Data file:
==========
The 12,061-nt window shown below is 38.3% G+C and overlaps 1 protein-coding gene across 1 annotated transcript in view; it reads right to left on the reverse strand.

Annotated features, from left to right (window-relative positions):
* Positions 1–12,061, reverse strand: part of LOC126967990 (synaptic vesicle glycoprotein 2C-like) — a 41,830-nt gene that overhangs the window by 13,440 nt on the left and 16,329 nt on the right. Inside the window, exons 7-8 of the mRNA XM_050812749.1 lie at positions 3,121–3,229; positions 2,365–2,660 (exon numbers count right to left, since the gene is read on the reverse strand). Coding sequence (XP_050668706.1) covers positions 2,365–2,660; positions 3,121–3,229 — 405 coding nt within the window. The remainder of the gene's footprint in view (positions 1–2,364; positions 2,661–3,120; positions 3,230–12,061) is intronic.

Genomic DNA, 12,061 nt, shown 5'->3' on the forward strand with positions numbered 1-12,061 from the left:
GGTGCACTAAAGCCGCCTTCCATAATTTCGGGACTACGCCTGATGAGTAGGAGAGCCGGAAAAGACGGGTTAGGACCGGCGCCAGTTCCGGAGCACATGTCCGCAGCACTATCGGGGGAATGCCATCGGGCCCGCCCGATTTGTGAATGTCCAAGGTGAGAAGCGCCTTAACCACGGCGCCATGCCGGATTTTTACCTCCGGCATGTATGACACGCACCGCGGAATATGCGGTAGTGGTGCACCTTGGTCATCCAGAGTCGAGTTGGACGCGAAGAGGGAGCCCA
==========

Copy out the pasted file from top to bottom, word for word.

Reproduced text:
The 12,061-nt window shown below is 38.3% G+C and overlaps 1 protein-coding gene across 1 annotated transcript in view; it reads right to left on the reverse strand.

Annotated features, from left to right (window-relative positions):
* Positions 1–12,061, reverse strand: part of LOC126967990 (synaptic vesicle glycoprotein 2C-like) — a 41,830-nt gene that overhangs the window by 13,440 nt on the left and 16,329 nt on the right. Inside the window, exons 7-8 of the mRNA XM_050812749.1 lie at positions 3,121–3,229; positions 2,365–2,660 (exon numbers count right to left, since the gene is read on the reverse strand). Coding sequence (XP_050668706.1) covers positions 2,365–2,660; positions 3,121–3,229 — 405 coding nt within the window. The remainder of the gene's footprint in view (positions 1–2,364; positions 2,661–3,120; positions 3,230–12,061) is intronic.

Genomic DNA, 12,061 nt, shown 5'->3' on the forward strand with positions numbered 1-12,061 from the left:
GGTGCACTAAAGCCGCCTTCCATAATTTCGGGACTACGCCTGATGAGTAGGAGAGCCGGAAAAGACGGGTTAGGACCGGCGCCAGTTCCGGAGCACATGTCCGCAGCACTATCGGGGGAATGCCATCGGGCCCGCCCGATTTGTGAATGTCCAAGGTGAGAAGCGCCTTAACCACGGCGCCATGCCGGATTTTTACCTCCGGCATGTATGACACGCACCGCGGAATATGCGGTAGTGGTGCACCTTGGTCATCCAGAGTCGAGTTGGACGCGAAGAGGGAGCCCA